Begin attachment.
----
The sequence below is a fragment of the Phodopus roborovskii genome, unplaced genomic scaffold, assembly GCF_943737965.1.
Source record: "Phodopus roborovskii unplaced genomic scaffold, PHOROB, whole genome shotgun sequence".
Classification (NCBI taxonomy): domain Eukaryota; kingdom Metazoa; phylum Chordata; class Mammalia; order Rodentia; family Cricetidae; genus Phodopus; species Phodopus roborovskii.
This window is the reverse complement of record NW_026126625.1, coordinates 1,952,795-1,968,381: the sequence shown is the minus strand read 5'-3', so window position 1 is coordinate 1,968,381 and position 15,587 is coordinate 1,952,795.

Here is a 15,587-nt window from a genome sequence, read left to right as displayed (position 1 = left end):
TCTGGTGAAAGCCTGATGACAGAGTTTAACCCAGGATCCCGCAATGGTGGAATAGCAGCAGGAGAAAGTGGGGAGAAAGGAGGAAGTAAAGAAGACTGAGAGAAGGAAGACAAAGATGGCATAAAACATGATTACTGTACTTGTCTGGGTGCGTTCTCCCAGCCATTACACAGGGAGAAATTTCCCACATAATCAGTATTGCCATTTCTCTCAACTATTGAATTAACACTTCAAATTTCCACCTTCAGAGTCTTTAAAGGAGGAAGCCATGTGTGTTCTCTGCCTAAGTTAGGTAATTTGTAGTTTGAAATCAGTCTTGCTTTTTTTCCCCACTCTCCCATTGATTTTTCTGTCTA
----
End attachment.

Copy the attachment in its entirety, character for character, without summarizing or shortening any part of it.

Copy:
The sequence below is a fragment of the Phodopus roborovskii genome, unplaced genomic scaffold, assembly GCF_943737965.1.
Source record: "Phodopus roborovskii unplaced genomic scaffold, PHOROB, whole genome shotgun sequence".
Classification (NCBI taxonomy): domain Eukaryota; kingdom Metazoa; phylum Chordata; class Mammalia; order Rodentia; family Cricetidae; genus Phodopus; species Phodopus roborovskii.
This window is the reverse complement of record NW_026126625.1, coordinates 1,952,795-1,968,381: the sequence shown is the minus strand read 5'-3', so window position 1 is coordinate 1,968,381 and position 15,587 is coordinate 1,952,795.

Here is a 15,587-nt window from a genome sequence, read left to right as displayed (position 1 = left end):
TCTGGTGAAAGCCTGATGACAGAGTTTAACCCAGGATCCCGCAATGGTGGAATAGCAGCAGGAGAAAGTGGGGAGAAAGGAGGAAGTAAAGAAGACTGAGAGAAGGAAGACAAAGATGGCATAAAACATGATTACTGTACTTGTCTGGGTGCGTTCTCCCAGCCATTACACAGGGAGAAATTTCCCACATAATCAGTATTGCCATTTCTCTCAACTATTGAATTAACACTTCAAATTTCCACCTTCAGAGTCTTTAAAGGAGGAAGCCATGTGTGTTCTCTGCCTAAGTTAGGTAATTTGTAGTTTGAAATCAGTCTTGCTTTTTTTCCCCACTCTCCCATTGATTTTTCTGTCTA